You are not currently logged in.
Access JSTOR through your library or other institution:
If You Use a Screen ReaderThis content is available through Read Online (Free) program, which relies on page scans. Since scans are not currently available to screen readers, please contact JSTOR User Support for access. We'll provide a PDF copy for your screen reader.
Evolution of Obligate Siblicide in Boobies. 1. A Test of the Insurance-Egg Hypothesis
David J. Anderson
The American Naturalist
Vol. 135, No. 3 (Mar., 1990), pp. 334-350
Stable URL: http://www.jstor.org/stable/2462250
Page Count: 17
You can always find the topics here!Topics: Eggs, Hatching, Species, Chicks, Birds of prey, Eagles, Embryos, Breeding, Evolution, Bird nesting
Were these topics helpful?See something inaccurate? Let us know!
Select the topics that are inaccurate.
Since scans are not currently available to screen readers, please contact JSTOR User Support for access. We'll provide a PDF copy for your screen reader.
Preview not available
Obligate siblicide, the unconditional killing of an individual by its sibling, occurs in a small number of bird species. Although clutches of two eggs are frequently laid, obligate siblicide eliminates the younger hatchling before it reaches the age of independence. The phenomenon presents a challenge to adaptationist evolutionary theory because parents produce chicks that are virtually certain to be killed and because surviving offspring actively sacrifice the inclusive-fitness increment represented by the victim. Dorward's (1962) insurance-egg hypothesis explains the production of a second egg as insurance against the first egg's failure. The insurance-egg hypothesis predicts that, if a second egg sometimes produces a fledgling after a first egg fails, then the evolution of insurance-egg production in single-chick species is governed by the ratio of the benefit of the increased probability of producing a hatchling to the cost of egg production. A field study of the obligately siblicidal masked booby (Sula dactylatra) demonstrated that second eggs contribute a surviving hatchling after the first egg's failure in 19.2% of two-egg clutches. The primary source of hatching failure was exceptionally high infertility or early embryonic death. Not all single-chick booby species produce insurance eggs, however, and the prediction of the insurance-egg hypothesis that the occurrence of insurance eggs is associated with the high benefit-to-cost ratio was supported by a compilation of booby breeding parameters. Because females make similar relative investments in each egg, the cost of insurance eggs is assumed to be constant across species, but benefits differ: hatching success in obligately siblicidal species ranges from 51% to 61%, whereas that in single-egg species is at least 85%.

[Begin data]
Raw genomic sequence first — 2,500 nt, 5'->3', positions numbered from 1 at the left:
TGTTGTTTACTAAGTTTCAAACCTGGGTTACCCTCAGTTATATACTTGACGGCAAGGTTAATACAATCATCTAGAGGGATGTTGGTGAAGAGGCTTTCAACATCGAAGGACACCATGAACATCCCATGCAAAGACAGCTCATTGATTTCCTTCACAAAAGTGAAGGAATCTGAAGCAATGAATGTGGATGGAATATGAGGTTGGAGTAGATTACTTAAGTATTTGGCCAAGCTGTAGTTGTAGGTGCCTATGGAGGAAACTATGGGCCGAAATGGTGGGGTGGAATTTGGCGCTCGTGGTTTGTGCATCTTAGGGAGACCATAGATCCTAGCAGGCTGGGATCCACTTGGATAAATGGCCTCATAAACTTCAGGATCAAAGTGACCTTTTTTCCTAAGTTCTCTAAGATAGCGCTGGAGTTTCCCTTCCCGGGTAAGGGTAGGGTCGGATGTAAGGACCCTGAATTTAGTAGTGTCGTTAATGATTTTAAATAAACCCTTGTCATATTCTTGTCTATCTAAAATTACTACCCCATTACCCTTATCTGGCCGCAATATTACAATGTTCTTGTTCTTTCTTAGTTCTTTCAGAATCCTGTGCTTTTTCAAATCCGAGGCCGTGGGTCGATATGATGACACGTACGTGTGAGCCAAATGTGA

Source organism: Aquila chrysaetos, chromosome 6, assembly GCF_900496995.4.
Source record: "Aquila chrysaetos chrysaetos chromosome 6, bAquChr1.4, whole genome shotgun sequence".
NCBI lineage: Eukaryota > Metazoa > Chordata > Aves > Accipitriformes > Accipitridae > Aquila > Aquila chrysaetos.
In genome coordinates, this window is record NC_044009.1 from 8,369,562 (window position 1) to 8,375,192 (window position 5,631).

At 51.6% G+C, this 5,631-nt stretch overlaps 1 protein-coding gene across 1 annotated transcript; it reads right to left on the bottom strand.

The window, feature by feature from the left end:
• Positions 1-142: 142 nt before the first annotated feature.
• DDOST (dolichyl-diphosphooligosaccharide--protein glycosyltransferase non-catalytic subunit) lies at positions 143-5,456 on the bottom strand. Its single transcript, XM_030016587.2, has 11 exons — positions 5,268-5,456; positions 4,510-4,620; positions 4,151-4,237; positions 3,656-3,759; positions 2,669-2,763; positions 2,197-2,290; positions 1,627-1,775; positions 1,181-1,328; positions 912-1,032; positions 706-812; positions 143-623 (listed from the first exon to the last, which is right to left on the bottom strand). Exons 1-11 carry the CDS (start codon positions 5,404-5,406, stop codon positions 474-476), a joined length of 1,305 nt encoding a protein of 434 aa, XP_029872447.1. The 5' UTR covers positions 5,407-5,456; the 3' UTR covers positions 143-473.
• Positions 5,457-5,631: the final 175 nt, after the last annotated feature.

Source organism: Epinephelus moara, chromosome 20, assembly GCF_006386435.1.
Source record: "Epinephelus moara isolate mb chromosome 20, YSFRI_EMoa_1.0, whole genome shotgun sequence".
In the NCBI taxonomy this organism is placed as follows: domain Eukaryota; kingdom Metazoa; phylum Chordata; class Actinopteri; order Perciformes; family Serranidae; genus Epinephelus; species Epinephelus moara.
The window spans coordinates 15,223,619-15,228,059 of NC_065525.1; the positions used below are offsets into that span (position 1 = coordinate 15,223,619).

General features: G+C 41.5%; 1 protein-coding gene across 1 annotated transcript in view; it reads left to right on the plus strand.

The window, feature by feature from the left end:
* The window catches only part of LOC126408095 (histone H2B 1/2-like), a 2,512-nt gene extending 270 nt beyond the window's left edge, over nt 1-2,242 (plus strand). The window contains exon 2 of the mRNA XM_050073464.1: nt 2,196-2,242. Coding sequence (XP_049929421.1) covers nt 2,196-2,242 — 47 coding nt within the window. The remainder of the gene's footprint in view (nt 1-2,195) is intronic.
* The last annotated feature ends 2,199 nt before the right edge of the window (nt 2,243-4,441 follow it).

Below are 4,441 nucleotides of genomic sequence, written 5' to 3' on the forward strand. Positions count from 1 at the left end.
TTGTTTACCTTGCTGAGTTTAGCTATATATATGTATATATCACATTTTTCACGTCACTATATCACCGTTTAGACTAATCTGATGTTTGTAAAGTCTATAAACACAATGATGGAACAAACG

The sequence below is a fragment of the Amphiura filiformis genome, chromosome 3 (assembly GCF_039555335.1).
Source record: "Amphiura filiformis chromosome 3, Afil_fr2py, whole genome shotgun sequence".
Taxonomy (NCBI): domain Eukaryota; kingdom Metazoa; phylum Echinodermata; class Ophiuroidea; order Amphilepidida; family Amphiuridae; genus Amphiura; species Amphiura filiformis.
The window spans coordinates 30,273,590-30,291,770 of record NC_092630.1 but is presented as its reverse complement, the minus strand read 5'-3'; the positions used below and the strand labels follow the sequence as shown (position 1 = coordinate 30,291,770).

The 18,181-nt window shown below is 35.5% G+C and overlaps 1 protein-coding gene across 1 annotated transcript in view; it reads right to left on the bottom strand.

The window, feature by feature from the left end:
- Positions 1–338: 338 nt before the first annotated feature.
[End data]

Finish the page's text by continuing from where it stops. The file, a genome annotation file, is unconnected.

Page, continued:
The American Naturalist © 1990 The University of Chicago Press